Osaka Guide: Low Budget Hotels in Osaka Shinsekai 新世界, 大阪
Nishinari Ward, Osaka 西成区
Hotel accommodation tends to be one of the larger expenses in any travel budget. Long-distance transportation costs can be reduced significantly by using highway buses instead of the shinkansen, and low-cost quality food can easily be found all over Japan. But how about low-cost accommodation in private hotel rooms?
Some hotel chains in Japan offer fairly low priced accommodation in central city areas. The Toyoko Inn chain is a fine example, if you consider 7,000 yen per night for a single room with a private bathroom low budget.
Then, there are backpacker hostels offering a bed for as low as 2,500 yen per night in a dormitory room which you share with 10 other people if every available bed in the room has been booked.
Shinsekai hotels - about 2,500 yen for a single room, about 3,800 yen for a double
It seems that pioneering hotel operators in Osaka have finally found a solution to the problem. They discovered a way to run hotels similar to the way Ryanair and Easyjet run their flight businesses. They cut down on costs and advertise aggressively.
These hotels offer extremely cheap but clean, safe and reliable accommodations that serve basic needs, such as a private room of your own, a fridge, a TV, an air conditioner and a clean futon. Toilets and showers in the hallway are shared by the various guests.
Amenities such as towels, tooth brushes, plastic cups, soap and the like are not covered by the room charge in these hotels. You have to buy each item at the check-in counter if you haven't brought it yourself.
There is no breakfast or any other food service for that matter either, except for the beverage vending machines in the lobby.
Expect to pay no more than 2,500 yen for a single room or about 3,800 yen for a double.
These hotels are located in Nishinari Ward, on the nameless wide thoroughfare separating the Shinsekai (New World) entertainment area around Tsutenkaku Tower from the seedy homeless area of Kamagasaki (now officially known as Airin).
The center of the hotel strip is the Taishi intersection right outside Shin Imamiya Station of the JR Osaka Loop Line. The hotels line the street westwards up to the overpass of the Nankai Main Line at that line's Shin Imamiya Station, and eastwards up to the overpass of the Hanshin Expressway. All in all a stretch of about 500 m.
The area used to be a center for flophouses for day laborers. Around the turn of the millennium, however, the hotel owners started to look for a new clientele. They realized that the area had excellent train connections to all of Osaka and that, as customers, backpackers were much easier to handle than the often troublesome day laborers.
The hotels began to advertise their premises in English, hired English speaking staff and did a thorough job of cleaning up their places. Today, they cater not only to backpackers but aim at all budget-conscious travelers.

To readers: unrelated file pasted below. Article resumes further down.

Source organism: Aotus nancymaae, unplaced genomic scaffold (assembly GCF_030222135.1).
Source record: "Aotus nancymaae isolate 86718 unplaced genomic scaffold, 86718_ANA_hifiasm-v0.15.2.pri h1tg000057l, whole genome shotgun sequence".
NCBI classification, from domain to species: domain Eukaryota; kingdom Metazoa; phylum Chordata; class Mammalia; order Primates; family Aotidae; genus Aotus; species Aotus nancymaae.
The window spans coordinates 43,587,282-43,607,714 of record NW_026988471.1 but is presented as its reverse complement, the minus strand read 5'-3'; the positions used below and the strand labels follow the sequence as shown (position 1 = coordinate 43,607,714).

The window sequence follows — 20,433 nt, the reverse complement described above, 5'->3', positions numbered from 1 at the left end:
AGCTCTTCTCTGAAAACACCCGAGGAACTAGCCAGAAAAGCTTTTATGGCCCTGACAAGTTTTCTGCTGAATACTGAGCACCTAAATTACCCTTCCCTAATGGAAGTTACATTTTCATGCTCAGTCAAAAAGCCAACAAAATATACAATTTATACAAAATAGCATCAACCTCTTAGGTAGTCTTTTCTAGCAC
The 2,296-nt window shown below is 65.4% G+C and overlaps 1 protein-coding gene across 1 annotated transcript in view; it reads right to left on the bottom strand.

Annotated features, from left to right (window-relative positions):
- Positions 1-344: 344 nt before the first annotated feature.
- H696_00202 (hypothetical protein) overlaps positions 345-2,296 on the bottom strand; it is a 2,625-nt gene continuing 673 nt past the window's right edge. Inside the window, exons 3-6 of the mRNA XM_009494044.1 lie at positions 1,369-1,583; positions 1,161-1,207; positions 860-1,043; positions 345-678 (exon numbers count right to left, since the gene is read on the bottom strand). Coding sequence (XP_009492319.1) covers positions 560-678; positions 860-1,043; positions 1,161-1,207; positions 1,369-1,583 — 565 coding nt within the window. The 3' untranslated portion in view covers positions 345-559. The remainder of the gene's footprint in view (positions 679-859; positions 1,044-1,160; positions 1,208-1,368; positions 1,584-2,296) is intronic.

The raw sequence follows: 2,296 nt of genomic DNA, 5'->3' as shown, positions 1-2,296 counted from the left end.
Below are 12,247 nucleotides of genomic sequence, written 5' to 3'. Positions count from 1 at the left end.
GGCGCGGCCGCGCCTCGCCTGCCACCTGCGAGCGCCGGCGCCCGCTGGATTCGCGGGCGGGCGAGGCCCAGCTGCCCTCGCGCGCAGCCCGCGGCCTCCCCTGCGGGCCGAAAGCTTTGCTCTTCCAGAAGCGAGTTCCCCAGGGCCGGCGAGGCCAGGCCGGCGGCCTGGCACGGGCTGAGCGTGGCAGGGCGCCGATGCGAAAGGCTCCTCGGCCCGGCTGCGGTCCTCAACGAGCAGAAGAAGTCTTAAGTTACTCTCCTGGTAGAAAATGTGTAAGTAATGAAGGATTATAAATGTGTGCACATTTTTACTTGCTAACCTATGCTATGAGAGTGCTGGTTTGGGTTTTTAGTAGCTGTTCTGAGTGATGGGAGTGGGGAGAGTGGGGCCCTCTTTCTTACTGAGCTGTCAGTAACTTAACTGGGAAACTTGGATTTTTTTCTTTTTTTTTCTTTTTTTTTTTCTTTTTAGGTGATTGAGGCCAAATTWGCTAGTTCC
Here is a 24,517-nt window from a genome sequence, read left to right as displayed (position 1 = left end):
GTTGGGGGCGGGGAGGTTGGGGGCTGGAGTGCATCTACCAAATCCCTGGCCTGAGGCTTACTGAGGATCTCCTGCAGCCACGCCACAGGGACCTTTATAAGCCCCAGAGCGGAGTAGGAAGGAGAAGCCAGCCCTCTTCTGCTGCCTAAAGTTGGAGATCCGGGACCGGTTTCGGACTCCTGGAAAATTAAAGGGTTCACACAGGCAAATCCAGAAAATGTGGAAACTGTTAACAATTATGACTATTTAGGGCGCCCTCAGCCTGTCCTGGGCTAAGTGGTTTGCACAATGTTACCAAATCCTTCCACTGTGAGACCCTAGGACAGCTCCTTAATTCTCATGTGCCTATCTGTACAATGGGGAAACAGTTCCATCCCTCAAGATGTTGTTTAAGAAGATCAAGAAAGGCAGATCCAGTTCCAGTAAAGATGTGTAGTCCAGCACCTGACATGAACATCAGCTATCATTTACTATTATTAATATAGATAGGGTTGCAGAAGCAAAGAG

Not all of these hotels allow children to stay. Please check their websites if you plan on traveling with children.
The main hotels in the Shinsekai district of Osaka are the Raizan, the Shin Imamiya and Sun Plaza. All of them offer single rooms in both Western and Japanese style (with tatami mats and futon) for about 2,500 yen per night, double rooms are about 3,800 yen.
Bath rooms and showers are shared in all three hotels and the general conditions vary little.
While the Raizan and the Shin Imamiya are huge complexes, the Sun Plaza Hotel is a smaller structure right across the street from the Airin Labor Welfare Center. The Sun Plaza Hotel advertises single rooms from 1,300 yen upward outside its entrance. By booking a room at the hotel via the internet, a room will typically be about 2,500 yen, the standard price for the area.
Sun Plaza 2 Annex
The Sun Plaza has in recent years added numerous annexes along the street. One of them is the centrally located Sun Plaza 2 Annex.
A recent (November 2015) stay at the hotel led to the following impressions:
- The staff at the check-in counter were friendly, competent and spoke good English.
- A single Japanese-style room meant a 3-tatami room with a futon, a refrigerator, a TV, air-conditioning and a few hooks on the wall. Not much comfort, but sufficient.
- Each floor had a set of toilets with a single sink. The toilets were extremely clean. In general, cleanliness seems to be the magical rule the hotel abides by. Since there is only one sink-with-mirror per floor, problems might arise when the hotel is fully booked with many people wanting to shave and brush their teeth.
- There are only 2 small shower stalls in the building. One is on the 1st floor, the other on the 8th floor. Though very clean, that number might not be sufficient if the hotel is fully booked. From 8am to 10pm, one has to get a shower room key from the reception; after 10pm no such key is necessary.
- Separate onsen public baths for men and women are available free of charge. They are open from 3pm to 10pm. The men's bath is on the 1st floor, the women's bath on the second.
Items such as towels, soap, shampoo etc. can be bought at the reception desk.
Taking the location in account, the hotels offer fair to good value for the money (about 2,500 yen plus consumption tax), at least as long as they are not crowded.
Access - how to get to Nishinari-ku
See a map of Osaka showing the location of hotels in Nishinari-ku.